Court: Judge within rights to deny worker injury trial
MADISON A judge can compel a village of Fontana snowplow driver who suffered a spinal cord injury to take a $200,000 settlement and lawfully deny his right to a trial, a state appeals court ruled Thursday.
Rock County Circuit Judge James Welker didn’t violate Russell Adams’ constitutional right to a trial in his suit against Northland Equipment because Adams waived that right by accepting worker’s compensation benefits, the District 4 Court of Appeals ruled.
Adams, of Delavan, was plowing a public parking lot in February 2009 when the plow he operated struck a raised portion of pavement.
In a brief filed with the court, Adams' attorney claimed the plow didn’t release as it should have, and Adams was thrown forward. His head struck the cab’s ceiling, compressing his spine and resulting in permanent injury, according to the brief.
Adams’ suit alleged Janesville-based Northland created an unreasonably dangerous condition by repairing its plow before Adams used it. Adding six springs to the plow affected its ability to properly release when striking a raised object, the suit contended.
Northland and its insurer, Cincinnati Insurance, denied Adams’ allegations. Northland contested whether the tension created by the plow’s springs caused the accident. Adams’ own expert didn’t determine that the tightness of the springs presented an unreasonable risk of harm to the plow operator, according to Northland’s appeals brief.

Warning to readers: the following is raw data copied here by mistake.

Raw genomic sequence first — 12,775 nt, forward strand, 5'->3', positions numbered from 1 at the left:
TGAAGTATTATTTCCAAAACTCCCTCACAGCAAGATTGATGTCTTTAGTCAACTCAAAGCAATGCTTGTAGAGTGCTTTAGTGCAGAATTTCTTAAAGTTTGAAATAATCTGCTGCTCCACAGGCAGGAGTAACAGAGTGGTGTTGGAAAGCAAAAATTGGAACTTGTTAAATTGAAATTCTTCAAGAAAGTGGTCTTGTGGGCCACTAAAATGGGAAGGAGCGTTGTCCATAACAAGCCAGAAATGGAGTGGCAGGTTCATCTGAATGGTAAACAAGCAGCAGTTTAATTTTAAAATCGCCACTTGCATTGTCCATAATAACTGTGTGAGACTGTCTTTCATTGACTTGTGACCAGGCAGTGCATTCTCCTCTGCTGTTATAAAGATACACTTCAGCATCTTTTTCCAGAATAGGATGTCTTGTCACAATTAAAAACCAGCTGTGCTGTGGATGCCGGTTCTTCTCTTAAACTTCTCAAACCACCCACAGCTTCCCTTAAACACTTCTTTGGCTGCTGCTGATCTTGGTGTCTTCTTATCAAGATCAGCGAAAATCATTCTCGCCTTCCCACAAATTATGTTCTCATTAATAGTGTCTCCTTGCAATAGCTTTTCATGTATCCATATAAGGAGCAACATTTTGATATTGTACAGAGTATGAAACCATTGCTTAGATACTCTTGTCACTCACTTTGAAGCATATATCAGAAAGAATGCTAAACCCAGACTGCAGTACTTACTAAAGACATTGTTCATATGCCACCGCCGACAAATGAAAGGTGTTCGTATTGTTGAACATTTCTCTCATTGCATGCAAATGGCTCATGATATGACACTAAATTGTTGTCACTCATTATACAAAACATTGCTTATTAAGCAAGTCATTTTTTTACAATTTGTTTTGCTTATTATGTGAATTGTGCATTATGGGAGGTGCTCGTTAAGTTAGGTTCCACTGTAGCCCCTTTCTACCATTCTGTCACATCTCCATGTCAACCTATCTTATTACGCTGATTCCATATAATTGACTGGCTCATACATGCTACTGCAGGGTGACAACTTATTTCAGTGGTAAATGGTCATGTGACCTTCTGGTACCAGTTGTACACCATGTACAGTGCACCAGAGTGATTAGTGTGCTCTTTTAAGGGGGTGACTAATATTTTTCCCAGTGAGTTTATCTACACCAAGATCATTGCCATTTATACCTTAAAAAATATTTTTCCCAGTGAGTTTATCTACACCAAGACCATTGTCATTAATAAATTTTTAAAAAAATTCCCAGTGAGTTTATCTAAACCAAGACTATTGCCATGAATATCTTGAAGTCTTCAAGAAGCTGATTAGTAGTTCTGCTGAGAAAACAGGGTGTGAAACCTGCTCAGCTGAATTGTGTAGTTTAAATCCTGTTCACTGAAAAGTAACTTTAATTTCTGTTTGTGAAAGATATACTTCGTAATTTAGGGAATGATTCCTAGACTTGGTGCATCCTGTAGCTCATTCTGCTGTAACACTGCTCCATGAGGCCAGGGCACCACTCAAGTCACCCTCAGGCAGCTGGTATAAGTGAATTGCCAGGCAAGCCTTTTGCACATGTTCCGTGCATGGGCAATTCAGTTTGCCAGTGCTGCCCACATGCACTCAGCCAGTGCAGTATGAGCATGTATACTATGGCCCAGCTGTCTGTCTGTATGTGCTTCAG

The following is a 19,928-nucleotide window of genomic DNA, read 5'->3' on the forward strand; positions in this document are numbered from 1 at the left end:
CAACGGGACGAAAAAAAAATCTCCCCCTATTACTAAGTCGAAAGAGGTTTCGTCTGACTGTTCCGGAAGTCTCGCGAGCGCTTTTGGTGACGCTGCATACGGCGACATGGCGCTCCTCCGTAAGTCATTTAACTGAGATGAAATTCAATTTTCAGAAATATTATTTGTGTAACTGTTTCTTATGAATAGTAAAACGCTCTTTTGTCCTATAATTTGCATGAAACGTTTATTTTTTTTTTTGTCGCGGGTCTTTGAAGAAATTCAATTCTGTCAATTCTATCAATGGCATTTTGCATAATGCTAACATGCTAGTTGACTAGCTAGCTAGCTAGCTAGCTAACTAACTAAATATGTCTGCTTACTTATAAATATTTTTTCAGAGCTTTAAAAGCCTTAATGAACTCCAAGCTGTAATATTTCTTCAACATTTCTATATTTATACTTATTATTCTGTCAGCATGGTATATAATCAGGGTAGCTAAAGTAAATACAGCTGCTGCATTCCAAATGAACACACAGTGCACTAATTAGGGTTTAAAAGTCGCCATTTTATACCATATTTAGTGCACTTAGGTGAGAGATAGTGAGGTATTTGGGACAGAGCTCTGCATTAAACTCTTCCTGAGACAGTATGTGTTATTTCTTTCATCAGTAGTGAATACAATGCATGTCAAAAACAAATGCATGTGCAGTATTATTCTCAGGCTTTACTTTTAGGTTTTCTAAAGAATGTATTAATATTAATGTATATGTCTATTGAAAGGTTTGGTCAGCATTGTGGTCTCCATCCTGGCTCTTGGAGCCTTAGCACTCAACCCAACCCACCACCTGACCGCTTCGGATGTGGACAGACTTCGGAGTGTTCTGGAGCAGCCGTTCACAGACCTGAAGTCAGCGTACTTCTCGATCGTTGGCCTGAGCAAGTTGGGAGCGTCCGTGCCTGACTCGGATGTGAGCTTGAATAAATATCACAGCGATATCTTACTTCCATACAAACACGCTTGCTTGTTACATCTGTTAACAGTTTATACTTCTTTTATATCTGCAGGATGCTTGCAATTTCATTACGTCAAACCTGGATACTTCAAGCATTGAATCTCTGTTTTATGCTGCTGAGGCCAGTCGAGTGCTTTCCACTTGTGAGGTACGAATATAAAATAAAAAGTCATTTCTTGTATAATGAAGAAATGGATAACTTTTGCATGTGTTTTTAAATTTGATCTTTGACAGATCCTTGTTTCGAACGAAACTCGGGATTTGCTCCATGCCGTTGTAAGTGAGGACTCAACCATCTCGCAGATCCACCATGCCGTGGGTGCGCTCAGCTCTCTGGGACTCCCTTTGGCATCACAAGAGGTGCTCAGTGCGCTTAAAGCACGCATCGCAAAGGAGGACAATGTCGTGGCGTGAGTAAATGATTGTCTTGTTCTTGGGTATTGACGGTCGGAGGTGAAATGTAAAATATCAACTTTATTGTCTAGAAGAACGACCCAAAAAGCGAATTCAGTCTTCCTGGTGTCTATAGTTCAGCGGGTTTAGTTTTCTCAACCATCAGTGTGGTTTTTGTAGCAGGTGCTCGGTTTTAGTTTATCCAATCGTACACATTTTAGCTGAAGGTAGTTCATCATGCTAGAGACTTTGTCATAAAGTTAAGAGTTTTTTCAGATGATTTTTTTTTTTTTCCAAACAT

Welker refused Cincinnati’s request to dismiss the case and scheduled it for trial in February 2012.
Ten days before trial, the League of Wisconsin Municipalities Mutual Insurance—Fontana’s worker’s compensation carrier—asked Welker to order Adams to take Cincinnati’s $200,000 settlement offer.
LWMMIC was party to the suit because it had paid worker’s compensation benefits to Adams on behalf of the village.
Adams’ attorney, Thomas Greenwald of Rockford, challenged the offer as “grossly inadequate” and Welker held a hearing to determine if the offer was in Adams’ best interest.
Welker found that Adams’ case had difficulties in proving liability because he wasn’t wearing a seat belt. After determining the risk of losing at trial exceeded the chance of recovering more than $200,000, Welker ordered Adams to take the offer or have the case dismissed.
On appeal, Greenwald argued that Welker exceeded his discretion and denied Adams’ right to due process. Greenwald also requested the District 4 court ask the Wisconsin Supreme Court to directly decide the case.
The District 4 court rejected Greenwald’s request and disagreed that Welker abused his discretion. It cited a 2011 appeals decision in which a court’s authority to compel acceptance of an offer isn’t restricted when an employee accepts worker’s compensation benefits.
“Well aware that the case was valued differently by Adams and LWMMIC, the circuit court found the settlement offer to be at the upper level of what the case was worth. Then, applying the risk of a no liability jury verdict, it determined that the settlement was fair,” according to the unsigned opinion.
The Gazette was not able to reach Greenwald for comment before deadline.